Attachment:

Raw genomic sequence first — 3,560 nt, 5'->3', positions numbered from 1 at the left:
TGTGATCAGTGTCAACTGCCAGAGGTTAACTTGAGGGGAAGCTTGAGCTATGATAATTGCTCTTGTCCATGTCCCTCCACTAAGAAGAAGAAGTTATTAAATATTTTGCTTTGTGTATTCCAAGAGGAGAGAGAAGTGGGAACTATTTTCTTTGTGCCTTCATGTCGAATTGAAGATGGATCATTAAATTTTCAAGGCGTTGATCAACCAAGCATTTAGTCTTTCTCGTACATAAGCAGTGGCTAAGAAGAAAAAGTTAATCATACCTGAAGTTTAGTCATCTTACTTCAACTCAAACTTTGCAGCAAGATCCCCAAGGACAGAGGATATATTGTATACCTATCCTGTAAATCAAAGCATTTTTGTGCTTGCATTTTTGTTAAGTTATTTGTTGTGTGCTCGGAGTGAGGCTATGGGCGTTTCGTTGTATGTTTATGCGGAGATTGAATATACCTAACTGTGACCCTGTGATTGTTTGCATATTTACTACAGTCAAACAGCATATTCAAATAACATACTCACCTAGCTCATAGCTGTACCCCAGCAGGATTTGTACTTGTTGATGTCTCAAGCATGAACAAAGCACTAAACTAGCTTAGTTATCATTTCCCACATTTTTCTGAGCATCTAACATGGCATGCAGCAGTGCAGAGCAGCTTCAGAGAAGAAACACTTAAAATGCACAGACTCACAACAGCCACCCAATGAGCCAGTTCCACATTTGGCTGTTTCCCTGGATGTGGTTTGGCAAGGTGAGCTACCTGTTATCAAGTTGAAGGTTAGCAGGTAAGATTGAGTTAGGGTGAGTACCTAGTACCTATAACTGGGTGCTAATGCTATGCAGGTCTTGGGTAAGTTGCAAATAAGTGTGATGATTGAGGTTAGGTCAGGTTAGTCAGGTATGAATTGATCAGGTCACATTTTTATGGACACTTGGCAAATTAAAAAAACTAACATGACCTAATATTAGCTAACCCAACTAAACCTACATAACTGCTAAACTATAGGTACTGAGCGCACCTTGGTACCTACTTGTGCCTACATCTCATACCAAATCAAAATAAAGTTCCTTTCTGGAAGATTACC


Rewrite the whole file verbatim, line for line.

Raw genomic sequence first — 3,560 nt, 5'->3', positions numbered from 1 at the left:
TGTGATCAGTGTCAACTGCCAGAGGTTAACTTGAGGGGAAGCTTGAGCTATGATAATTGCTCTTGTCCATGTCCCTCCACTAAGAAGAAGAAGTTATTAAATATTTTGCTTTGTGTATTCCAAGAGGAGAGAGAAGTGGGAACTATTTTCTTTGTGCCTTCATGTCGAATTGAAGATGGATCATTAAATTTTCAAGGCGTTGATCAACCAAGCATTTAGTCTTTCTCGTACATAAGCAGTGGCTAAGAAGAAAAAGTTAATCATACCTGAAGTTTAGTCATCTTACTTCAACTCAAACTTTGCAGCAAGATCCCCAAGGACAGAGGATATATTGTATACCTATCCTGTAAATCAAAGCATTTTTGTGCTTGCATTTTTGTTAAGTTATTTGTTGTGTGCTCGGAGTGAGGCTATGGGCGTTTCGTTGTATGTTTATGCGGAGATTGAATATACCTAACTGTGACCCTGTGATTGTTTGCATATTTACTACAGTCAAACAGCATATTCAAATAACATACTCACCTAGCTCATAGCTGTACCCCAGCAGGATTTGTACTTGTTGATGTCTCAAGCATGAACAAAGCACTAAACTAGCTTAGTTATCATTTCCCACATTTTTCTGAGCATCTAACATGGCATGCAGCAGTGCAGAGCAGCTTCAGAGAAGAAACACTTAAAATGCACAGACTCACAACAGCCACCCAATGAGCCAGTTCCACATTTGGCTGTTTCCCTGGATGTGGTTTGGCAAGGTGAGCTACCTGTTATCAAGTTGAAGGTTAGCAGGTAAGATTGAGTTAGGGTGAGTACCTAGTACCTATAACTGGGTGCTAATGCTATGCAGGTCTTGGGTAAGTTGCAAATAAGTGTGATGATTGAGGTTAGGTCAGGTTAGTCAGGTATGAATTGATCAGGTCACATTTTTATGGACACTTGGCAAATTAAAAAAACTAACATGACCTAATATTAGCTAACCCAACTAAACCTACATAACTGCTAAACTATAGGTACTGAGCGCACCTTGGTACCTACTTGTGCCTACATCTCATACCAAATCAAAATAAAGTTCCTTTCTGGAAGATTACC